Thursday, September 13, 2007

Finding my place--very long and rambling

I'm trying to find my place at my new church. I woke up this morning to realize that I'm rather engaged, suddenly. I'm a confirmation mentor, a Stephen Minister, a member of the Chancel and Bell choirs, attendee of that crafty group of women that meet monthly on Friday evenings to talk and create. And I hit a Thursday AM Bible study this morning. Huh. Imagine that. What has possessed me?

I left my old church last fall. The kids and I had been worshiping at P for 10 years, following Carl there when he took a choir director job. I was not wedded to the place, though I found the denomination (United Church of Christ) generally to my liking, if a bit over-pleasing and amorphous. But I stayed on with the kids after Carl left to become a Bach Lutheran. Did a bit of intellectual work and decided it would be best for the kids to stay put.

And I wasn't sure if I would fit in at a church where God always seems to be He and where politics aren't mentioned from the pulpit. Wasn't sure that my likes would be welcomed at Grace. Way liberal both in politics and theology. I meditate. God is neither personal nor puppeteer, if I even know Her at all.

Truth be told, I'm one of those boring souls who isn't ever sure that her likes are welcomed anywhere. I say "boring" because it's so self-involved. Get a life. And I'm hardly alone. Lots of people feel the same way. Guess that's one group I would fit into . . . . But most often, not so much. Anywhere. Church is the least of it. But also perhaps the most, as my life since marriage has revolved around church.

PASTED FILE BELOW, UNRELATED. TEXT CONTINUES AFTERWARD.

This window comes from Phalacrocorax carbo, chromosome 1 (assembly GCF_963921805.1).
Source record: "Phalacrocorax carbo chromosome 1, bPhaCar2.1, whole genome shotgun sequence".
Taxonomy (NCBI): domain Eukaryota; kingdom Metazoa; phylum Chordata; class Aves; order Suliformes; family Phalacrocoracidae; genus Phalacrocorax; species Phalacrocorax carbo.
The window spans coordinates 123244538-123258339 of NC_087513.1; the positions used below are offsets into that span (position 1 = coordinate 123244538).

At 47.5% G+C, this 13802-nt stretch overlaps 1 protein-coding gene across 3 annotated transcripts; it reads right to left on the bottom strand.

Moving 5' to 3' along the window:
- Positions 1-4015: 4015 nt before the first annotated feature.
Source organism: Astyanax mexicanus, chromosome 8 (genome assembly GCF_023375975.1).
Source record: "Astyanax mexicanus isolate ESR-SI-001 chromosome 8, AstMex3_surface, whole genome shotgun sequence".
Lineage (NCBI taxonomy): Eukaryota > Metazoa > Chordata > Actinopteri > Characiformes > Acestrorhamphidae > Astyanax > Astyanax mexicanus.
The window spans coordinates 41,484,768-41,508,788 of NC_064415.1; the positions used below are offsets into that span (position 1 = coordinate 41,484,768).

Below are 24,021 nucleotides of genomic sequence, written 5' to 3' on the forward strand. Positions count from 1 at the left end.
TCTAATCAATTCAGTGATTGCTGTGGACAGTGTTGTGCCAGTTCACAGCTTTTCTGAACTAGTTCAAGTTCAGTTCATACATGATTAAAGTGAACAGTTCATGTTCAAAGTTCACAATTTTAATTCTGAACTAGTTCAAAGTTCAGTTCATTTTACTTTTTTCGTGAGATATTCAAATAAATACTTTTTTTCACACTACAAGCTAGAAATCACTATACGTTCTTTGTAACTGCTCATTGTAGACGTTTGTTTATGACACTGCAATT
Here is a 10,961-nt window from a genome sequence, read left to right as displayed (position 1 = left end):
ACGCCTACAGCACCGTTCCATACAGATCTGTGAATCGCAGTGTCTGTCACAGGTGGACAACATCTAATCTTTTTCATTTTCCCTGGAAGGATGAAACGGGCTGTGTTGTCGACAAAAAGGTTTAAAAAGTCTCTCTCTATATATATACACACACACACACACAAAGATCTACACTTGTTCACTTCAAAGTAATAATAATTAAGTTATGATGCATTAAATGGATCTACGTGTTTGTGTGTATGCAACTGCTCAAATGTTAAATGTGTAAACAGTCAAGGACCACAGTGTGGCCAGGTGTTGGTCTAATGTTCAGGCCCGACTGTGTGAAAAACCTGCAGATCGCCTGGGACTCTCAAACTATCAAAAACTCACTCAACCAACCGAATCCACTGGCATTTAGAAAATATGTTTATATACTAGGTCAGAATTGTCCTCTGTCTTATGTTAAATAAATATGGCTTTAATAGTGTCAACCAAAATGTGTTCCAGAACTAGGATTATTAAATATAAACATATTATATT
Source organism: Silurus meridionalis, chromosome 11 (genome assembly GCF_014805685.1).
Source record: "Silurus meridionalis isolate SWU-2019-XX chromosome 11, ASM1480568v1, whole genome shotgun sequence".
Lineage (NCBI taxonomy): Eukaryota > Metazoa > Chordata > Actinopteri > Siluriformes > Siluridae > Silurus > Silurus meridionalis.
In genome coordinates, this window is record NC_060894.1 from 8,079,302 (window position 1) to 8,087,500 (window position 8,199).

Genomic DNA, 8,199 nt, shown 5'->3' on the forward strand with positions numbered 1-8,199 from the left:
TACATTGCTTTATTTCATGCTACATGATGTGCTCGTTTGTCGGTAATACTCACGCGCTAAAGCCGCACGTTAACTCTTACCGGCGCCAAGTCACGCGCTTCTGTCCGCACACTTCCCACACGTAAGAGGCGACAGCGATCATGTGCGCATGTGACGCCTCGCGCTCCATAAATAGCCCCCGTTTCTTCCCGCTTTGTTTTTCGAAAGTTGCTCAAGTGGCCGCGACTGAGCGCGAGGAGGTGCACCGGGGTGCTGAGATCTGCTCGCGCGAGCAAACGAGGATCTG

I started out as nothing, denominationally speaking. Raised in a home where Sunday mornings were reserved for very pleasant mornings of bagels and a leisurely perusal of the newspaper. The religious upbringing I took from my growing up was that religion was a crutch for the possibly weak-minded who needed it. And it was a crutch that often seemed to bludgeon its users, taking advantage of them in numerous financial ways.

The day I joined my husband's American Baptist church home was probably not the proudest moment of my parent's lives(though I know they are proud of me, generally speaking). Yet they'd raised me to think and ponder. And I'd always had a hunger to know what it was, exactly, that other people were doing Sunday mornings. Maybe it was a separateness thing, another way that I didn't fit in.

Either way, I read the Bible extensively in high school (you didn't know, did you Dad?), reveling in the language of King James. I came back to the psalms again and again, fixing on the comforting images of God as knowing and knowable shepherd.

We see what we want--or need--to see. :-)

When I hit college, I explored a few churches on my own. I remember the Methodist church most clearly, as it had the best (read loudest) organ, shaking the pews below while voices soared above. I fell into friendships with Christians in my dorm. And they were absolutely capital C Christians of the born again variety.